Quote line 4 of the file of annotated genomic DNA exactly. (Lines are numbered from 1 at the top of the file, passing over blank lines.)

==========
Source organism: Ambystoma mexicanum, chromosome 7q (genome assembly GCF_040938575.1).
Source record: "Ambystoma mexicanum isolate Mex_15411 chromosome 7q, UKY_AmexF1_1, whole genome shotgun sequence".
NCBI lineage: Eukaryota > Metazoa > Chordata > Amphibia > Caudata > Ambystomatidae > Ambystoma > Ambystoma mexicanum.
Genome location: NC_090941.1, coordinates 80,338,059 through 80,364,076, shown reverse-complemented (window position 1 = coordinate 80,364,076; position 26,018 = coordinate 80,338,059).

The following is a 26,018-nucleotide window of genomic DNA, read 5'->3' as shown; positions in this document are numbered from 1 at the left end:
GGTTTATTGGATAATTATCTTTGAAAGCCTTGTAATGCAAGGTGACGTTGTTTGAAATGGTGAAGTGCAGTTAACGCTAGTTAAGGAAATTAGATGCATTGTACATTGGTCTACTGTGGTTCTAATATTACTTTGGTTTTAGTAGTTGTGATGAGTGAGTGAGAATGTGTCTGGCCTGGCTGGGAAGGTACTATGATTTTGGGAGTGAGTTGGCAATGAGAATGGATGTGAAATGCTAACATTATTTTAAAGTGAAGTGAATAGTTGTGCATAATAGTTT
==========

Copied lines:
Genome location: NC_090941.1, coordinates 80,338,059 through 80,364,076, shown reverse-complemented (window position 1 = coordinate 80,364,076; position 26,018 = coordinate 80,338,059).